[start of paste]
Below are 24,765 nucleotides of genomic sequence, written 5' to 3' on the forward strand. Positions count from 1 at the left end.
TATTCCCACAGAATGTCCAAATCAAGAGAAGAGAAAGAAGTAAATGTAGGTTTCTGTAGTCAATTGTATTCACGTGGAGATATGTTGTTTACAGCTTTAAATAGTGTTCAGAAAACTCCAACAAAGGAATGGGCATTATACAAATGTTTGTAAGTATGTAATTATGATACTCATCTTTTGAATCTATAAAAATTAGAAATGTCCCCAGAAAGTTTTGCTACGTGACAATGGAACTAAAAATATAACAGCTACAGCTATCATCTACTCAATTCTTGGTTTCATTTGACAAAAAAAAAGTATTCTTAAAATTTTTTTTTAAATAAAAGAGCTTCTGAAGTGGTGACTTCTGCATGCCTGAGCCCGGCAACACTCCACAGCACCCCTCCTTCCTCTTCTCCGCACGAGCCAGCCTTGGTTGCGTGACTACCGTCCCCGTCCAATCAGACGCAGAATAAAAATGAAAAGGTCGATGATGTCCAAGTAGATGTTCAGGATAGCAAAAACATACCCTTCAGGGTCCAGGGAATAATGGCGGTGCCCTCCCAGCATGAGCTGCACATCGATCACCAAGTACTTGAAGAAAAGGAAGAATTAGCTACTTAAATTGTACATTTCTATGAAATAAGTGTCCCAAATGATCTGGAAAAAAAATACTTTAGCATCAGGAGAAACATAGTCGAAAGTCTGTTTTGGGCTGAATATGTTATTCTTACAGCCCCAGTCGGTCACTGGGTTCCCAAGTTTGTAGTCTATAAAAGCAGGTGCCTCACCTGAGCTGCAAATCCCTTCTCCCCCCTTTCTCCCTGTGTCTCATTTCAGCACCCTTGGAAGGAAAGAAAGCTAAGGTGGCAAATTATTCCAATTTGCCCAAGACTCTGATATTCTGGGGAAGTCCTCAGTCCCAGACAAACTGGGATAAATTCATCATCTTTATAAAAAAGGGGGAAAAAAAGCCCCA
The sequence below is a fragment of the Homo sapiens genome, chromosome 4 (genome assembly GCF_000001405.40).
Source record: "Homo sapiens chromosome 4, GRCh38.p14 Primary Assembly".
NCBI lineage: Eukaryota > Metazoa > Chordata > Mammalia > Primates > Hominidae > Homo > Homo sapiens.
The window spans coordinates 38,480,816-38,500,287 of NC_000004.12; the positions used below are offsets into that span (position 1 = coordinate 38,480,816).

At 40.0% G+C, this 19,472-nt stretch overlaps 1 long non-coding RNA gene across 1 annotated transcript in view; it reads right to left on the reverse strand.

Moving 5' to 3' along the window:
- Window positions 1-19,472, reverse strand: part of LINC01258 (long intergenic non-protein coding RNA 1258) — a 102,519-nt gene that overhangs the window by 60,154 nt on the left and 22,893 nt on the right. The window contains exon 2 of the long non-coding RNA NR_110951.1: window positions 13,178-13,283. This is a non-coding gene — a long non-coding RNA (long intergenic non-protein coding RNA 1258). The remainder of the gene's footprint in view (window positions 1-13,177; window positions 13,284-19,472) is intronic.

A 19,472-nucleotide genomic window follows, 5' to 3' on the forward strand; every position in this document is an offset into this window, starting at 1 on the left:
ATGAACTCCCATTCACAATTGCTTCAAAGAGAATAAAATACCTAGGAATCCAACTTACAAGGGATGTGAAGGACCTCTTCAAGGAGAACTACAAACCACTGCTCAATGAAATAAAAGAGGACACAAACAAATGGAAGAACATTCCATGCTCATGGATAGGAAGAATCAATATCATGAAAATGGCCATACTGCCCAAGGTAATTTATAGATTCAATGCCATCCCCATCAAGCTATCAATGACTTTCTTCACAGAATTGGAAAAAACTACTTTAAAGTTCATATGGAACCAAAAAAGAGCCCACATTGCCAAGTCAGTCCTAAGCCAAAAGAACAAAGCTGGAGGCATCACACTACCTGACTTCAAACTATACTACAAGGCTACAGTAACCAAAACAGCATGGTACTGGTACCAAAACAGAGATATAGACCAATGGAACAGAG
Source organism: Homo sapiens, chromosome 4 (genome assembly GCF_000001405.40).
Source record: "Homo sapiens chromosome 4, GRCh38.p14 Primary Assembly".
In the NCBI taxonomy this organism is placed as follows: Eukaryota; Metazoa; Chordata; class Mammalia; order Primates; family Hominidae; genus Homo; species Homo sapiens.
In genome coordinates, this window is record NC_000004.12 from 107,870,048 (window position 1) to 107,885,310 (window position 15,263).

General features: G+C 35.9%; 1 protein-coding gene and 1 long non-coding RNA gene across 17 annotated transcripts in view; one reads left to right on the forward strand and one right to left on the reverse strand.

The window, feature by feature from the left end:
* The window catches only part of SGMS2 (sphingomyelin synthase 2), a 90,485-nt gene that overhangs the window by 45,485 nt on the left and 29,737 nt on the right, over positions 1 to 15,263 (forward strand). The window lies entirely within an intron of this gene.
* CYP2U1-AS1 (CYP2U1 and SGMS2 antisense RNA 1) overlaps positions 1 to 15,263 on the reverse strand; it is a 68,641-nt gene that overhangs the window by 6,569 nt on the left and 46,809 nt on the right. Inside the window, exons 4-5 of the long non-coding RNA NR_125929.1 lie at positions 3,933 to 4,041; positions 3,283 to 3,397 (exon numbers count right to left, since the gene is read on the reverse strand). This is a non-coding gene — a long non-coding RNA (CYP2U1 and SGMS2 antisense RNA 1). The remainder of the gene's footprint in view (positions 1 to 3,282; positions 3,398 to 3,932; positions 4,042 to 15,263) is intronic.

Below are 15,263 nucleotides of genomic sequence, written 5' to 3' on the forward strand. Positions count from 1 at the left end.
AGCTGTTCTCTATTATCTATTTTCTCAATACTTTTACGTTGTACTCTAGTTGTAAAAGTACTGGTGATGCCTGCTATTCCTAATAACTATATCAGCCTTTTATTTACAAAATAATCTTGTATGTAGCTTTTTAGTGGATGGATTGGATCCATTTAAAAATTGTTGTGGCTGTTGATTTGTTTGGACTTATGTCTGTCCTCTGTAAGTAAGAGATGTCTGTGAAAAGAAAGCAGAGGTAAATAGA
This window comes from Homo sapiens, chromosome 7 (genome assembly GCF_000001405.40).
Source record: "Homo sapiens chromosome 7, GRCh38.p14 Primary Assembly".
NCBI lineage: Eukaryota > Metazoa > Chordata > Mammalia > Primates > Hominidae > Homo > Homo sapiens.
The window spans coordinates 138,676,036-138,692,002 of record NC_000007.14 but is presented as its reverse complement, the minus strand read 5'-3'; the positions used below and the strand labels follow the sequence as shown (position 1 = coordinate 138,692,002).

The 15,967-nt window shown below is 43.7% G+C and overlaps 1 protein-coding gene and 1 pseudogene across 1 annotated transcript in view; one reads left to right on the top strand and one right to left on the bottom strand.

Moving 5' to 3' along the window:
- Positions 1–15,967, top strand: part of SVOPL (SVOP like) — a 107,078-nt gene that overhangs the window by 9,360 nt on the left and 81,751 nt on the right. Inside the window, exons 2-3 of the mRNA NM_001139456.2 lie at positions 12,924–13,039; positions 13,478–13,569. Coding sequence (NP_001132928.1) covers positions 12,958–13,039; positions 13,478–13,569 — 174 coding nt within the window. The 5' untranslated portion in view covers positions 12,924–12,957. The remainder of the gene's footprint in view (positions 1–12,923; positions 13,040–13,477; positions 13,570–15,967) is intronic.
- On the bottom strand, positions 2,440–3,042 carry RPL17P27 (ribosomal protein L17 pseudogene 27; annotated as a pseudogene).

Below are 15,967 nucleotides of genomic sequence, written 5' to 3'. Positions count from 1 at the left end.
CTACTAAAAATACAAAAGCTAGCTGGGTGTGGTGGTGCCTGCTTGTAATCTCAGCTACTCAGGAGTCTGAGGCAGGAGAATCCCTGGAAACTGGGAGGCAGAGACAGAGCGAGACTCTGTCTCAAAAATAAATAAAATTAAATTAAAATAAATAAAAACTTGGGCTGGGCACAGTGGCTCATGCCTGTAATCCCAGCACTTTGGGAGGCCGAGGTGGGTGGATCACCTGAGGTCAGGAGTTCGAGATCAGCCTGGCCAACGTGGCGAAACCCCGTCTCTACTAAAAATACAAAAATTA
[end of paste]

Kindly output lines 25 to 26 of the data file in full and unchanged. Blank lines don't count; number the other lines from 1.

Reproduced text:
The window spans coordinates 138,676,036-138,692,002 of record NC_000007.14 but is presented as its reverse complement, the minus strand read 5'-3'; the positions used below and the strand labels follow the sequence as shown (position 1 = coordinate 138,692,002).

The 15,967-nt window shown below is 43.7% G+C and overlaps 1 protein-coding gene and 1 pseudogene across 1 annotated transcript in view; one reads left to right on the top strand and one right to left on the bottom strand.